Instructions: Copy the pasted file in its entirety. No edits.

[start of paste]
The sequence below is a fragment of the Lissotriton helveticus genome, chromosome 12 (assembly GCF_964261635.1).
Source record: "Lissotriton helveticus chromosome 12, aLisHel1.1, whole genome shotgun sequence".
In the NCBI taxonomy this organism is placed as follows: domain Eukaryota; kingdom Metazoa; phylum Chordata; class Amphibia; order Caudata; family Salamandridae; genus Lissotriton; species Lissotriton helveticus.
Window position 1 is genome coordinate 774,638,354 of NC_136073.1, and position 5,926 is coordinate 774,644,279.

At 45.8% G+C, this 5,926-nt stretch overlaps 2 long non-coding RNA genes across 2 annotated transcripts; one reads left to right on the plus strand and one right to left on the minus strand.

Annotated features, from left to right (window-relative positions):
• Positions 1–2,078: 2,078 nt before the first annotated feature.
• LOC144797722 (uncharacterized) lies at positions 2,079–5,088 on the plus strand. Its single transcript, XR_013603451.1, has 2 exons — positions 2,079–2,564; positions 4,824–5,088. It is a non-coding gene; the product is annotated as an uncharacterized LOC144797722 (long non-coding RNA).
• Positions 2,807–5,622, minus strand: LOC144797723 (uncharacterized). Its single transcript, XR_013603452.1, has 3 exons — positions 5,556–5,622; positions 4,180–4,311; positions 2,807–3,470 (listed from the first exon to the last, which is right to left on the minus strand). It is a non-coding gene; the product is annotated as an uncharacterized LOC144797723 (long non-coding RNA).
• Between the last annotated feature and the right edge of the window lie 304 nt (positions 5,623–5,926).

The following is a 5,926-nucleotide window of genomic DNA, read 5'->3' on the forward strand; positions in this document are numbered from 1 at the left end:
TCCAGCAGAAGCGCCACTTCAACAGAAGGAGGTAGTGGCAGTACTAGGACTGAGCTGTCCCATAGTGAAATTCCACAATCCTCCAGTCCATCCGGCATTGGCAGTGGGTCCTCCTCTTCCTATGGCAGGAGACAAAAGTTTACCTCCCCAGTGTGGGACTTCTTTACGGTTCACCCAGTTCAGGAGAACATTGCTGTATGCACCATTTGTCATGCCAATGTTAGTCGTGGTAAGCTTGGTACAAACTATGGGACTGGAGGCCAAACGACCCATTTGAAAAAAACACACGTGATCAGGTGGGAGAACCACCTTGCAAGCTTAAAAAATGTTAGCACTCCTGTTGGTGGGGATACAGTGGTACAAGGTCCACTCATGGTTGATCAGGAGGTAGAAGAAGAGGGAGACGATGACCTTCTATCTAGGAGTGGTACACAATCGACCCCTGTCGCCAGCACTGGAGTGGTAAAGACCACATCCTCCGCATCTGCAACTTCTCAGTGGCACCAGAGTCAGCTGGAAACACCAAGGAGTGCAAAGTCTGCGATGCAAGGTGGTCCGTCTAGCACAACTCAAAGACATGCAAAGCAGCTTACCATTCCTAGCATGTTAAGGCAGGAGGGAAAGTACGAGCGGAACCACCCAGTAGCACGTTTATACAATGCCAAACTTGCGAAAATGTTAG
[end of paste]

The sequence below is a fragment of the Lissotriton helveticus genome, chromosome 12 (assembly GCF_964261635.1).
Source record: "Lissotriton helveticus chromosome 12, aLisHel1.1, whole genome shotgun sequence".
In the NCBI taxonomy this organism is placed as follows: domain Eukaryota; kingdom Metazoa; phylum Chordata; class Amphibia; order Caudata; family Salamandridae; genus Lissotriton; species Lissotriton helveticus.
Window position 1 is genome coordinate 774,638,354 of NC_136073.1, and position 5,926 is coordinate 774,644,279.

At 45.8% G+C, this 5,926-nt stretch overlaps 2 long non-coding RNA genes across 2 annotated transcripts; one reads left to right on the plus strand and one right to left on the minus strand.

Annotated features, from left to right (window-relative positions):
• Positions 1–2,078: 2,078 nt before the first annotated feature.
• LOC144797722 (uncharacterized) lies at positions 2,079–5,088 on the plus strand. Its single transcript, XR_013603451.1, has 2 exons — positions 2,079–2,564; positions 4,824–5,088. It is a non-coding gene; the product is annotated as an uncharacterized LOC144797722 (long non-coding RNA).
• Positions 2,807–5,622, minus strand: LOC144797723 (uncharacterized). Its single transcript, XR_013603452.1, has 3 exons — positions 5,556–5,622; positions 4,180–4,311; positions 2,807–3,470 (listed from the first exon to the last, which is right to left on the minus strand). It is a non-coding gene; the product is annotated as an uncharacterized LOC144797723 (long non-coding RNA).
• Between the last annotated feature and the right edge of the window lie 304 nt (positions 5,623–5,926).

The following is a 5,926-nucleotide window of genomic DNA, read 5'->3' on the forward strand; positions in this document are numbered from 1 at the left end:
TCCAGCAGAAGCGCCACTTCAACAGAAGGAGGTAGTGGCAGTACTAGGACTGAGCTGTCCCATAGTGAAATTCCACAATCCTCCAGTCCATCCGGCATTGGCAGTGGGTCCTCCTCTTCCTATGGCAGGAGACAAAAGTTTACCTCCCCAGTGTGGGACTTCTTTACGGTTCACCCAGTTCAGGAGAACATTGCTGTATGCACCATTTGTCATGCCAATGTTAGTCGTGGTAAGCTTGGTACAAACTATGGGACTGGAGGCCAAACGACCCATTTGAAAAAAACACACGTGATCAGGTGGGAGAACCACCTTGCAAGCTTAAAAAATGTTAGCACTCCTGTTGGTGGGGATACAGTGGTACAAGGTCCACTCATGGTTGATCAGGAGGTAGAAGAAGAGGGAGACGATGACCTTCTATCTAGGAGTGGTACACAATCGACCCCTGTCGCCAGCACTGGAGTGGTAAAGACCACATCCTCCGCATCTGCAACTTCTCAGTGGCACCAGAGTCAGCTGGAAACACCAAGGAGTGCAAAGTCTGCGATGCAAGGTGGTCCGTCTAGCACAACTCAAAGACATGCAAAGCAGCTTACCATTCCTAGCATGTTAAGGCAGGAGGGAAAGTACGAGCGGAACCACCCAGTAGCACGTTTATACAATGCCAAACTTGCGAAAATGTTAG